(b. 28/2/1943, France) In 1982, Daniel Bardet began working as a scenarist for François Dermaut, whom he had met a few years earlier. Passionate about history, Bardet turned to this difficult domain and quickly got a reputation for historical accuracy. Working for the specialist Éditions Glénat, his first real work was 'Les Chemins de Malefosse', which was illustrated by his friend Dermaut and first published in Circus and later in Vécu.
During the same period, Bardet also worked with the artist Patrick Jusseaume on six albums of 'La Chronique de la Maison le Quéant' between 1985 and 1991. A seventh album, drawn by Puchulu, appeared in 1997. With Éric Arnoux and later Élie Klimos, he created 'Timon des Blés' (1986-1995). He was also the author of the collective album 'La Révolution, enfin!', a collection of short stories about the French Revolution illustrated by Didier Convard, Dominique Hé, J.F. Charles and Dethorey. In 1990, he began the World War II series 'Le Boche' with Eric and Jean-Marc Stalner, of which six albums appeared in Glénat's Grafica collection until 1995. The artwork of the series was continued by Stéphane Boutel from 2000. Also with the Stalner brothers, he created the Viking comic 'Nordman' in 1996. A year later, he teamed up with Elie Klimos again to produce one album of 'Le Parfum des Cèdres'.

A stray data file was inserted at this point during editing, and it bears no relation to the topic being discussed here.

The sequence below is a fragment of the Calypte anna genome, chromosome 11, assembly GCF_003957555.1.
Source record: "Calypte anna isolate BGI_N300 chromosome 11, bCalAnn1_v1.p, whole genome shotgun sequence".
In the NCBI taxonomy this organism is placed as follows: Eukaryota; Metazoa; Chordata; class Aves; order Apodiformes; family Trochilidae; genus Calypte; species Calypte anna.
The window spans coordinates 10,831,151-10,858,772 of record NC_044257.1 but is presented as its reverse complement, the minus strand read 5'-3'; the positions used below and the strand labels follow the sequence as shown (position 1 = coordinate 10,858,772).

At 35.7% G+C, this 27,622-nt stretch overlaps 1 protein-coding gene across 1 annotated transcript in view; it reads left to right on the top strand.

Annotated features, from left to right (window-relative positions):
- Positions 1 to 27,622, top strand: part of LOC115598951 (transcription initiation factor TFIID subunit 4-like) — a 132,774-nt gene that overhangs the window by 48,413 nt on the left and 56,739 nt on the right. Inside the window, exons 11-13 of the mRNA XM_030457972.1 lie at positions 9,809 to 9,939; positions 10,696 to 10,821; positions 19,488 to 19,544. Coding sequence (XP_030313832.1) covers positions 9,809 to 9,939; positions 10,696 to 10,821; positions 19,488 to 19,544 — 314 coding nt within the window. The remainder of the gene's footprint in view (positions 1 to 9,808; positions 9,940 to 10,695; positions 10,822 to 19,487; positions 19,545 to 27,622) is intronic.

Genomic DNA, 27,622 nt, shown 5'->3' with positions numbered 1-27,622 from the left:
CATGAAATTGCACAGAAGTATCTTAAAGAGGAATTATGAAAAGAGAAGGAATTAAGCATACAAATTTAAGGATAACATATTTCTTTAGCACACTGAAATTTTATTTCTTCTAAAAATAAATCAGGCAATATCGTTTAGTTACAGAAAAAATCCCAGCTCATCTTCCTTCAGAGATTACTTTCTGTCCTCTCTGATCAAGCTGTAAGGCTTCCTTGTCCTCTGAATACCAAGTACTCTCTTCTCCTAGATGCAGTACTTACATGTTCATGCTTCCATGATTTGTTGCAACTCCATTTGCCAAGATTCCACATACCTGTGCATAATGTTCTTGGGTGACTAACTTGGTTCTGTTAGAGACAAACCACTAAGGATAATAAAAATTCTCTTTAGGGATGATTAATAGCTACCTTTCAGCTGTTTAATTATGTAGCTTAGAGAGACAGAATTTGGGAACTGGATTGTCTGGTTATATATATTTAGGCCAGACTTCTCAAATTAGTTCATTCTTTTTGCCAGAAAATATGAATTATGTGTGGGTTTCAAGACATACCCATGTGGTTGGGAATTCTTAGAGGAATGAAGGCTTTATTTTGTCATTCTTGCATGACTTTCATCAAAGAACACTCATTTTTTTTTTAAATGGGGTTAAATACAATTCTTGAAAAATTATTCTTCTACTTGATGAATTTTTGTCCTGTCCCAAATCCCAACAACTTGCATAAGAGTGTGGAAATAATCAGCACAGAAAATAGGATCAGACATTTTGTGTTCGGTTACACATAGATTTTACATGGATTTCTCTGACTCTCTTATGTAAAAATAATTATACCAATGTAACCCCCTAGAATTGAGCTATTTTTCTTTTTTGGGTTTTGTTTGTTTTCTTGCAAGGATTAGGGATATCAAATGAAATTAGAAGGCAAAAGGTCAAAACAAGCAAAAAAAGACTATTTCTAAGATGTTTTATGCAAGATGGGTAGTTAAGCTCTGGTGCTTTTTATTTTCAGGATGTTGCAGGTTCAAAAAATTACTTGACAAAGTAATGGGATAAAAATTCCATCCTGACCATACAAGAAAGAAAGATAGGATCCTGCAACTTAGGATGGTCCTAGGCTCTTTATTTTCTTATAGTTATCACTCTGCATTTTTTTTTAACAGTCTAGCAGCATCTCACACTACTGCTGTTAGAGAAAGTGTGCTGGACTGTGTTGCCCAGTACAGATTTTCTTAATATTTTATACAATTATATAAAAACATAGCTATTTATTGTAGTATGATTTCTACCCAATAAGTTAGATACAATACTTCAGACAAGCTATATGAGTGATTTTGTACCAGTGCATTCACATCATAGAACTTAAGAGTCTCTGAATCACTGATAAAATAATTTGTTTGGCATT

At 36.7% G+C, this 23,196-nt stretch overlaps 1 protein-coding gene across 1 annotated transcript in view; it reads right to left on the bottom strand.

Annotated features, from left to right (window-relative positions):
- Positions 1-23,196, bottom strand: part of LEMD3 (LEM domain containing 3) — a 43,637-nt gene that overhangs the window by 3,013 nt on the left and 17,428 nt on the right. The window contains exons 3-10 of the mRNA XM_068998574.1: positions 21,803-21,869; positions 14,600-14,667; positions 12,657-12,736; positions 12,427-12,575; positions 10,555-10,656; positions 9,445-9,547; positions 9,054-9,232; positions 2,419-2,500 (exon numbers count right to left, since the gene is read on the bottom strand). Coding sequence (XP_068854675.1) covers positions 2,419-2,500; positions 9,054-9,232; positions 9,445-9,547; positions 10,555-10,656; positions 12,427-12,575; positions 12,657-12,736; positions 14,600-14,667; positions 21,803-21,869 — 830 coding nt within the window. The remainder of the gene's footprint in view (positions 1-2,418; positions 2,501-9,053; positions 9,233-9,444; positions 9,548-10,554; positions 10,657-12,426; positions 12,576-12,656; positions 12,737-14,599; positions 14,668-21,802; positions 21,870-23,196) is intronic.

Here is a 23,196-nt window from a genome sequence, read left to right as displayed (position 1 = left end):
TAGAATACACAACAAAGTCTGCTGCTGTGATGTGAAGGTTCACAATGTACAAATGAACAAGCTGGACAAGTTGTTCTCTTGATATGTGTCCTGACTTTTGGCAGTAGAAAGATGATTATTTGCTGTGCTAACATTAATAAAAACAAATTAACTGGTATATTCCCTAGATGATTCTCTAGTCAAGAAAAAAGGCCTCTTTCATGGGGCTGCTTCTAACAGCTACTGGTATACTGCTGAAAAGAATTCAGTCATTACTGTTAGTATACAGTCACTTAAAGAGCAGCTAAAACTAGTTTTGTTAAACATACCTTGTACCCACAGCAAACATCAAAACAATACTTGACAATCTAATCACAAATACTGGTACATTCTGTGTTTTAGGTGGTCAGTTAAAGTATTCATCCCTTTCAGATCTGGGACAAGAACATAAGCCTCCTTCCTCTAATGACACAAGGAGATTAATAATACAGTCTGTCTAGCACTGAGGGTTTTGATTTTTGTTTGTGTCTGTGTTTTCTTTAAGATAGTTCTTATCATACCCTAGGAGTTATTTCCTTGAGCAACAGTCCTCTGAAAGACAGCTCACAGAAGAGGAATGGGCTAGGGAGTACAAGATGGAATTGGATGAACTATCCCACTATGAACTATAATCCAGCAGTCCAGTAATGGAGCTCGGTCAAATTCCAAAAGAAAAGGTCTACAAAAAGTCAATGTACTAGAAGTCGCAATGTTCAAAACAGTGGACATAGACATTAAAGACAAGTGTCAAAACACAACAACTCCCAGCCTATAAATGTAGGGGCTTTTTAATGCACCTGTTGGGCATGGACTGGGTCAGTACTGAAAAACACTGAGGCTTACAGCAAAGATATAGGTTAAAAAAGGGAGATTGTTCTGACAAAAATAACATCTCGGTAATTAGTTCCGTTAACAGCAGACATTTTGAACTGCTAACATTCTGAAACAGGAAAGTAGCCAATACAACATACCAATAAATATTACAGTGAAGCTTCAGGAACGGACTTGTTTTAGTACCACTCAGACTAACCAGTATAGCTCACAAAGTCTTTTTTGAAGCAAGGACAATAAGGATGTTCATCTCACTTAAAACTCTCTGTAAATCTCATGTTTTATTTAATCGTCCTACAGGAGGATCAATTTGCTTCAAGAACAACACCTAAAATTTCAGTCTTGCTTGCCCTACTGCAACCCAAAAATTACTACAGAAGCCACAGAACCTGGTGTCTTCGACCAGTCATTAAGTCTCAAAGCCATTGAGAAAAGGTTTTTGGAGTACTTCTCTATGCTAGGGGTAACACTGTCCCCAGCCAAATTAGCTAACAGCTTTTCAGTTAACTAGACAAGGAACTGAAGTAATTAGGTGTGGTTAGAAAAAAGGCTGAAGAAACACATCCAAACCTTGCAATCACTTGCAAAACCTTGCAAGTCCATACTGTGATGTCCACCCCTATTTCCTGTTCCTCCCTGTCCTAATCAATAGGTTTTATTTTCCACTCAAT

At Dargaud, he published the 'Extrême Frontière' oneshot with Fabien Lacaf in 1997. During the following year, he ventured into the police genre, still in a historical context, and created 'Docteur Monge' with Eric Chabbert. With Jean-Marc Stalner, he began 'Le Maître de Pierre' in 2001. He also began a new series with Fabien Lacaf, called 'La Traque', set during the reign of Louis XIV.